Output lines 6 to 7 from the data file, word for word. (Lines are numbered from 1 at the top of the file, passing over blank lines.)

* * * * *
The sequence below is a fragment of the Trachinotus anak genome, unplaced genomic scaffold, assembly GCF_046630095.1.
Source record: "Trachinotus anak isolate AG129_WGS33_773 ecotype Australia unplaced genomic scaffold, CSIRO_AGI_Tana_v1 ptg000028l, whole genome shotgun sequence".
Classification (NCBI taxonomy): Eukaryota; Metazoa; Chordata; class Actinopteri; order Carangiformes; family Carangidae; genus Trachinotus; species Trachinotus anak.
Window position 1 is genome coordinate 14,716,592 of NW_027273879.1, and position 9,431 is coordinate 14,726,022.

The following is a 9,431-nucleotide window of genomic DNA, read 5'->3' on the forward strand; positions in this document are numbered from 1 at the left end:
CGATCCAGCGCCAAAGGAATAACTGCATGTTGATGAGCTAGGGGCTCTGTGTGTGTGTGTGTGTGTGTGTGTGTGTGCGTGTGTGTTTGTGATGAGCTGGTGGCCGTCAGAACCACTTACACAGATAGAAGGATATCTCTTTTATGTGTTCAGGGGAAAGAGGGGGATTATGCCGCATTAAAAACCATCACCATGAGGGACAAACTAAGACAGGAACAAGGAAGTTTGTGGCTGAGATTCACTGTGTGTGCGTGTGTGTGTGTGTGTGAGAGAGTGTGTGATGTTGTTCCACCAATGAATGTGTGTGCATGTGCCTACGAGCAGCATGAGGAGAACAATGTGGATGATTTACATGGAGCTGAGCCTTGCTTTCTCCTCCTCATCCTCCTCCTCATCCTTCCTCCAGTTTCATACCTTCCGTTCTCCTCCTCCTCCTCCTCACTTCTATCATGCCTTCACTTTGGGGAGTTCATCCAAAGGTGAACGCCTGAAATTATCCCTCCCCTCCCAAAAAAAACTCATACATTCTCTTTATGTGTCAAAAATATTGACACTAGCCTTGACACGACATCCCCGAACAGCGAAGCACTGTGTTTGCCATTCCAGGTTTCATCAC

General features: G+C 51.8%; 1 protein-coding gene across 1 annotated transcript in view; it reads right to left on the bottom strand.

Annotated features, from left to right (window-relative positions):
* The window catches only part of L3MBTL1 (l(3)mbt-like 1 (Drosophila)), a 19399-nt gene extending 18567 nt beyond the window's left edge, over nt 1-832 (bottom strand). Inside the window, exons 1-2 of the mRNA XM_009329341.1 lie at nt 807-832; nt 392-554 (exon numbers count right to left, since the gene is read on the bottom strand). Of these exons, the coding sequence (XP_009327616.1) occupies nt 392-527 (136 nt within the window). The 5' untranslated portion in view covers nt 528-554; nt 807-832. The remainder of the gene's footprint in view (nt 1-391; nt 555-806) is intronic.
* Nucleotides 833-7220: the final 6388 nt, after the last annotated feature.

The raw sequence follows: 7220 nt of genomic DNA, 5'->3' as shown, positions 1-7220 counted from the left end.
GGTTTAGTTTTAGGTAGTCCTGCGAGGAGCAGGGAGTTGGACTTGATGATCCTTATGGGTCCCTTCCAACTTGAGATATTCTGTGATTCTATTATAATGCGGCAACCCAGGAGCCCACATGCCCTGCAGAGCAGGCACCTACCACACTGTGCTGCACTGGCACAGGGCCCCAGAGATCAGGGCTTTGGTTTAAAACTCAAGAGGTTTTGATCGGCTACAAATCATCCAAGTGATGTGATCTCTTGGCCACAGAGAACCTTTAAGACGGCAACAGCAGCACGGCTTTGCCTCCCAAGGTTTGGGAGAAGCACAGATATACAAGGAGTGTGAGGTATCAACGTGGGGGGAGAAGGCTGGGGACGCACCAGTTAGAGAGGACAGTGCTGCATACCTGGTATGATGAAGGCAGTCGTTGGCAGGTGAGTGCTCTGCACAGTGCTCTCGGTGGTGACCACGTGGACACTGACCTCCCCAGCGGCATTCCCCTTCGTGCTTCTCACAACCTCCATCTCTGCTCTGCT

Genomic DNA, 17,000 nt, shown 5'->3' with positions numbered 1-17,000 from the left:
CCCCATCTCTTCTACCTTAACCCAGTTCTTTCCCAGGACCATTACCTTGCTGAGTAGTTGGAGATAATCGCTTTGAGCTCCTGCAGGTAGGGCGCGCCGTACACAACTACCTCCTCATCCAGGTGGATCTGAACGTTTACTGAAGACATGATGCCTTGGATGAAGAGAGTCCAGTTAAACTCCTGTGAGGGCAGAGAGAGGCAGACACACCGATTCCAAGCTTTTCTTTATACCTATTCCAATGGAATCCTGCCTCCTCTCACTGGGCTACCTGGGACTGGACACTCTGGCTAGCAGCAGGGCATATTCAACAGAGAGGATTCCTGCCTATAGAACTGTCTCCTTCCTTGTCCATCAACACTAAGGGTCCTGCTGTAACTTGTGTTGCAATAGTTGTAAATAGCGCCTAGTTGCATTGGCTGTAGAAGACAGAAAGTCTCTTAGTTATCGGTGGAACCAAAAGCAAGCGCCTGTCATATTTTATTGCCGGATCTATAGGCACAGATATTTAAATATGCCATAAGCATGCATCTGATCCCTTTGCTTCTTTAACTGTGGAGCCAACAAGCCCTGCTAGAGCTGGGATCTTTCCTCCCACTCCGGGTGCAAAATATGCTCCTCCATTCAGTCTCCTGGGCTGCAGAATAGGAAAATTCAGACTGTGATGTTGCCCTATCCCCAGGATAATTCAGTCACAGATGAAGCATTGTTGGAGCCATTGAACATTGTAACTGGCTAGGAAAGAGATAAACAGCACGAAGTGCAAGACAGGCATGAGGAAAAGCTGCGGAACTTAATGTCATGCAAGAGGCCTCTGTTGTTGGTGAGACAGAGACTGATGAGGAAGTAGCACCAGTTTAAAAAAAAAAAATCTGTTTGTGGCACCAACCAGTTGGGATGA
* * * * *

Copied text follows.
CGATCCAGCGCCAAAGGAATAACTGCATGTTGATGAGCTAGGGGCTCTGTGTGTGTGTGTGTGTGTGTGTGTGTGTGCGTGTGTGTTTGTGATGAGCTGGTGGCCGTCAGAACCACTTACACAGATAGAAGGATATCTCTTTTATGTGTTCAGGGGAAAGAGGGGGATTATGCCGCATTAAAAACCATCACCATGAGGGACAAACTAAGACAGGAACAAGGAAGTTTGTGGCTGAGATTCACTGTGTGTGCGTGTGTGTGTGTGTGTGAGAGAGTGTGTGATGTTGTTCCACCAATGAATGTGTGTGCATGTGCCTACGAGCAGCATGAGGAGAACAATGTGGATGATTTACATGGAGCTGAGCCTTGCTTTCTCCTCCTCATCCTCCTCCTCATCCTTCCTCCAGTTTCATACCTTCCGTTCTCCTCCTCCTCCTCCTCACTTCTATCATGCCTTCACTTTGGGGAGTTCATCCAAAGGTGAACGCCTGAAATTATCCCTCCCCTCCCAAAAAAAACTCATACATTCTCTTTATGTGTCAAAAATATTGACACTAGCCTTGACACGACATCCCCGAACAGCGAAGCACTGTGTTTGCCATTCCAGGTTTCATCAC

General features: G+C 51.8%; 1 protein-coding gene across 1 annotated transcript in view; it reads right to left on the bottom strand.